For an event born out of tragedy, the auction room at Christie’s in Geneva had a raucous and rambunctious atmosphere on November 9th. OnlyWatch, a biannual auction by most of the world’s premier watch brands has become a staple of the watch and auction calendars.
Now in its eighth edition, the money raised for the research and treatment of Duchenne Muscular Dystrophy, channelled through the Association Monégasque contre les Myopathies, under the patronage of His Royal Highness Prince Albert II of Monaco, has made a big difference in the treatment of this crippling disease, for which now a cure has become a foreseeable reality. For my part, I have not seen crowds at the OnlyWatch auction like this before. There was a real and tangible expectation that records would be broken at Christie’s that November afternoon. Seating in the auction room was reserved for registered bidders only; standing at the back was strictly by invitation. A second room had to be opened up at the Four Seasons in Geneva with a live feed so attendees could keep an eye on proceedings.
Back in 2004 Luc Pettivano was organizing the Monaco Yacht Show when he was told the diagnosis on his son Paul. He had Duchenne Muscular Dystrophy – a rare and incurable degenerative disease. Out of the horror and bewilderment of the news, Pettivano tried to see what could be done. As Blancpain was the timing sponsor of the Yacht Show he approached them to produce a one-off watch that would be auctioned and all proceeds would go to the research on the disease. He then approached other watch firms and the idea took hold. The first OnlyWatch auction was held in 2005. Sadly Paul Pettivano passed away before his 21st birthday.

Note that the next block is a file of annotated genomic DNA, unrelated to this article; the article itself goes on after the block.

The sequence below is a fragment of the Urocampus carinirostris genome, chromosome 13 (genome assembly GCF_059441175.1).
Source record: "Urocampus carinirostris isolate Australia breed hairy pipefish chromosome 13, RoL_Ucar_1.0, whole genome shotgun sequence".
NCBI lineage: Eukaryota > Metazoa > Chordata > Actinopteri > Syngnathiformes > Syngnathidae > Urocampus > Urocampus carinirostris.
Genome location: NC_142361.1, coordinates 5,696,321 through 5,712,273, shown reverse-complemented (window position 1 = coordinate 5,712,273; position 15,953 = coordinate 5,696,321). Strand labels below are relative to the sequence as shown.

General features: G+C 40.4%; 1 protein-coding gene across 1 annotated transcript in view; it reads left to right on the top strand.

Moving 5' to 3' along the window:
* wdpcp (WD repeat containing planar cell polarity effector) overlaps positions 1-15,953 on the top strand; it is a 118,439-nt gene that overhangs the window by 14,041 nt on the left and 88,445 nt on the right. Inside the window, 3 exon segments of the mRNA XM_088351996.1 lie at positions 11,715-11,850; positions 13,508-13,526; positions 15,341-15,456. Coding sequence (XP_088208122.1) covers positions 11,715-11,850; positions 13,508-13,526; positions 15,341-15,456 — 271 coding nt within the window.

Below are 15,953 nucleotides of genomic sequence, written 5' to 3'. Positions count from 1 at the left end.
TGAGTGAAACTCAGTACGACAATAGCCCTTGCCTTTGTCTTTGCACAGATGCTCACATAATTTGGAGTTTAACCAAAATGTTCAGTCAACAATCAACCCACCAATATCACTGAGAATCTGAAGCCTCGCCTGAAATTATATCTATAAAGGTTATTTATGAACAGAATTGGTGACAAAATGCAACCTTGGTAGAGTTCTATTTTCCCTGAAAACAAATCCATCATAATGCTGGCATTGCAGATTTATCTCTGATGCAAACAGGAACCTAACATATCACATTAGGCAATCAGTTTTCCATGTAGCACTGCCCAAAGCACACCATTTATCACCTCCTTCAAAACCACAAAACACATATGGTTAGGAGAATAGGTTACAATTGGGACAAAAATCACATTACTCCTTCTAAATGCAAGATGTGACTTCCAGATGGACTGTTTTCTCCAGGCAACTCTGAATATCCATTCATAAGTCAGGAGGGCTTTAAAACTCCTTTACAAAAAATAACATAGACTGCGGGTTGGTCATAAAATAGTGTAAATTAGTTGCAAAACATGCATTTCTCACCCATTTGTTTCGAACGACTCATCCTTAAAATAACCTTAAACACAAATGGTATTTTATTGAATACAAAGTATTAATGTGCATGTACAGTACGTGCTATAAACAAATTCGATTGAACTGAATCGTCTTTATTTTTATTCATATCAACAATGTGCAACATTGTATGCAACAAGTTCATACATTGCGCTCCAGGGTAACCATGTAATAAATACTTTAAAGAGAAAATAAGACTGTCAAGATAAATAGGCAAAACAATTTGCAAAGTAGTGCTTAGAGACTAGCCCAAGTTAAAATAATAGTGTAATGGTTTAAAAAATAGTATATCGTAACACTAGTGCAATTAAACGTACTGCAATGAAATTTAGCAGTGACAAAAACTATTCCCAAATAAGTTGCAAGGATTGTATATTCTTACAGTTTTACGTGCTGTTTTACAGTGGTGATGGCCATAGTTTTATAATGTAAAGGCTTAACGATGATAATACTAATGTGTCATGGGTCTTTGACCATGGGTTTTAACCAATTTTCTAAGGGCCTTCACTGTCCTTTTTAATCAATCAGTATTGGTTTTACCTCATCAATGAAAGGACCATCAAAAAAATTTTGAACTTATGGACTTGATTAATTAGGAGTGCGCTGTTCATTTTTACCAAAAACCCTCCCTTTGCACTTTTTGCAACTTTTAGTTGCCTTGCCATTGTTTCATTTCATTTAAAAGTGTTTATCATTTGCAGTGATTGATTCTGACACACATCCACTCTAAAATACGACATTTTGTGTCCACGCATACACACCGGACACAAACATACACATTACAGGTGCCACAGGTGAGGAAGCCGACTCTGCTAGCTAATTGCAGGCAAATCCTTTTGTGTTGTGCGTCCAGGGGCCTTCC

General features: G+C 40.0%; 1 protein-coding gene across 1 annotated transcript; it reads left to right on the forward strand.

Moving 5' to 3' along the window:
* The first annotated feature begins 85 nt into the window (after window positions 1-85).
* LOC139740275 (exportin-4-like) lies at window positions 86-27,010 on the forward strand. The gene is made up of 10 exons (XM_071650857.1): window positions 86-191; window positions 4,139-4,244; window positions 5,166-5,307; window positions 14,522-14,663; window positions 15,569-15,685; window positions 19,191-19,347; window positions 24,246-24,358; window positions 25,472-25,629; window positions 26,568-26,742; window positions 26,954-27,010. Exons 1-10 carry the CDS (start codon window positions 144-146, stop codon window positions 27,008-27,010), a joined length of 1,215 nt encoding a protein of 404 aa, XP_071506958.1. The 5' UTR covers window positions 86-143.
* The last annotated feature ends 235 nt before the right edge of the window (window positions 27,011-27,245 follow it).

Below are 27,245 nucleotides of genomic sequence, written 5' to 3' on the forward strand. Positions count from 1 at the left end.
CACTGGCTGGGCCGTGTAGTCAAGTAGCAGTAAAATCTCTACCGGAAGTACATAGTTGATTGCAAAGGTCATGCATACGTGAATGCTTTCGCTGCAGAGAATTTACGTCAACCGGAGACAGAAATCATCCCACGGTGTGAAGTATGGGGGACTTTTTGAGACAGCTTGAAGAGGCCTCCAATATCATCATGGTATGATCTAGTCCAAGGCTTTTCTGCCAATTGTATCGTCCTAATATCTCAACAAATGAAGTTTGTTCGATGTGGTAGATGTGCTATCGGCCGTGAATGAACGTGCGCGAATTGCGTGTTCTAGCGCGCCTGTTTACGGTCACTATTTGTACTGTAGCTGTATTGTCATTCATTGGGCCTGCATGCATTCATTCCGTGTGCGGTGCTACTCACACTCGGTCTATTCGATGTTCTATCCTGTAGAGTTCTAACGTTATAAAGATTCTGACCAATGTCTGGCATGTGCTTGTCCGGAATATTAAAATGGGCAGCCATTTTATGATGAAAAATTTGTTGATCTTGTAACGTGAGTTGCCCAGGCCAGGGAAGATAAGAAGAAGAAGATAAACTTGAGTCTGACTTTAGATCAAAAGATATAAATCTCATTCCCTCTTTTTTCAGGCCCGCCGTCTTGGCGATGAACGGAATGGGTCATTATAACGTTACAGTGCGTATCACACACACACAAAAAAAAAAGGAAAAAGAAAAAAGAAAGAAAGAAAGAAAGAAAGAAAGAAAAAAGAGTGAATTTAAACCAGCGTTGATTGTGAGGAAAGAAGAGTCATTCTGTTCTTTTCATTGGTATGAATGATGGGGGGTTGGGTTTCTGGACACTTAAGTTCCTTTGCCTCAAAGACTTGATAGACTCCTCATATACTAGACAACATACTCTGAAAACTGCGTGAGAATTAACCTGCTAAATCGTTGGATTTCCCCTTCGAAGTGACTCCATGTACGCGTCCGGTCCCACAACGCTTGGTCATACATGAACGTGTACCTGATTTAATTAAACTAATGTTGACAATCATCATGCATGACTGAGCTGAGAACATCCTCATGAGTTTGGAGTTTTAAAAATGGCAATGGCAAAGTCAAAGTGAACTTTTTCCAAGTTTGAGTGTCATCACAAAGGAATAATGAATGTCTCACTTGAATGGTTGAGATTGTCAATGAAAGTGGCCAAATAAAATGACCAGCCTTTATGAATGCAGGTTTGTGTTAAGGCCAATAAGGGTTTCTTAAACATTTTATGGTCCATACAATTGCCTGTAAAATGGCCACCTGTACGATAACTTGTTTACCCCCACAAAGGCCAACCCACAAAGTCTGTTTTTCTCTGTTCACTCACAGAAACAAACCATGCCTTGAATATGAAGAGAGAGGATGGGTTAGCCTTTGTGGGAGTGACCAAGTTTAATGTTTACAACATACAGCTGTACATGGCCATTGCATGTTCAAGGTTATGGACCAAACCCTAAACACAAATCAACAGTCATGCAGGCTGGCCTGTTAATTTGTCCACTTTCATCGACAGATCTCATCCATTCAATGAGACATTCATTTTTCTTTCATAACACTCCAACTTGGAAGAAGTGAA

Uniqueness in the watch market is something special. It has been for some time. There have been other records along the way in the OnlyWatch auctions, especially for the likes of Patek Philippe, Tudor, and FP Journe, but before this auction the total raised had been approximately 40 million CHF. Watch collectors and Patek collectors above all others, prize a unique watch that only they possess. Quite rightly Patek trade off this attribute to their advantage; but equally it is for a good cause. This year, there was a special watch and high expectation at the auction. It proved to be the case.
Bidding was aggressive but in a jovial spirit expertly and entertainingly marshalled by Christie’s auctioneer Rahul Kadakia. A realization perhaps that not only could you go home with a unique watch, but that you could do so with a clear conscience. Right from the start, prices at the fall of the gavel were far above the high estimate.